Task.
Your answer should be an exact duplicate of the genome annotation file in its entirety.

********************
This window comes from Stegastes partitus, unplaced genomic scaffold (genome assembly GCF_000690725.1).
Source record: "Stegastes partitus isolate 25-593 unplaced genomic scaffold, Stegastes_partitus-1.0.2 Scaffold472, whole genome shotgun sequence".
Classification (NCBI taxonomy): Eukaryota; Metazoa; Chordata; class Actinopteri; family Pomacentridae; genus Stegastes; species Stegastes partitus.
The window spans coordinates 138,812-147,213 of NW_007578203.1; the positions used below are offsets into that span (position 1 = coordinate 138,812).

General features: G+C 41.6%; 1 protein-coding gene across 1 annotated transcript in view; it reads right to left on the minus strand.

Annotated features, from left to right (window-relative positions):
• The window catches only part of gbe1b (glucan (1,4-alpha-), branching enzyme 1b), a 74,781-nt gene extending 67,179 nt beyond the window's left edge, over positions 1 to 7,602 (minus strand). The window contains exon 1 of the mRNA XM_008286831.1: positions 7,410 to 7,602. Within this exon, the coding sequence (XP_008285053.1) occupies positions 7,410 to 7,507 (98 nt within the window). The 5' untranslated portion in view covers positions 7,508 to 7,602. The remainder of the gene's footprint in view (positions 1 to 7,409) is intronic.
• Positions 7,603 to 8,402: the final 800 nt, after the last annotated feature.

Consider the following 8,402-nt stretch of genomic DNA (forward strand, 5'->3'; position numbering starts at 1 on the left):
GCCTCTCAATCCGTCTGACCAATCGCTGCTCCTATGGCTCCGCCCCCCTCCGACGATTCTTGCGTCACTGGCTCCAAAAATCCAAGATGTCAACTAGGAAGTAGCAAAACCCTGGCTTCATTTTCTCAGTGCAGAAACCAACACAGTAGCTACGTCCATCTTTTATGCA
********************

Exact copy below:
This window comes from Stegastes partitus, unplaced genomic scaffold (genome assembly GCF_000690725.1).
Source record: "Stegastes partitus isolate 25-593 unplaced genomic scaffold, Stegastes_partitus-1.0.2 Scaffold472, whole genome shotgun sequence".
Classification (NCBI taxonomy): Eukaryota; Metazoa; Chordata; class Actinopteri; family Pomacentridae; genus Stegastes; species Stegastes partitus.
The window spans coordinates 138,812-147,213 of NW_007578203.1; the positions used below are offsets into that span (position 1 = coordinate 138,812).

General features: G+C 41.6%; 1 protein-coding gene across 1 annotated transcript in view; it reads right to left on the minus strand.

Annotated features, from left to right (window-relative positions):
• The window catches only part of gbe1b (glucan (1,4-alpha-), branching enzyme 1b), a 74,781-nt gene extending 67,179 nt beyond the window's left edge, over positions 1 to 7,602 (minus strand). The window contains exon 1 of the mRNA XM_008286831.1: positions 7,410 to 7,602. Within this exon, the coding sequence (XP_008285053.1) occupies positions 7,410 to 7,507 (98 nt within the window). The 5' untranslated portion in view covers positions 7,508 to 7,602. The remainder of the gene's footprint in view (positions 1 to 7,409) is intronic.
• Positions 7,603 to 8,402: the final 800 nt, after the last annotated feature.

Consider the following 8,402-nt stretch of genomic DNA (forward strand, 5'->3'; position numbering starts at 1 on the left):
GCCTCTCAATCCGTCTGACCAATCGCTGCTCCTATGGCTCCGCCCCCCTCCGACGATTCTTGCGTCACTGGCTCCAAAAATCCAAGATGTCAACTAGGAAGTAGCAAAACCCTGGCTTCATTTTCTCAGTGCAGAAACCAACACAGTAGCTACGTCCATCTTTTATGCA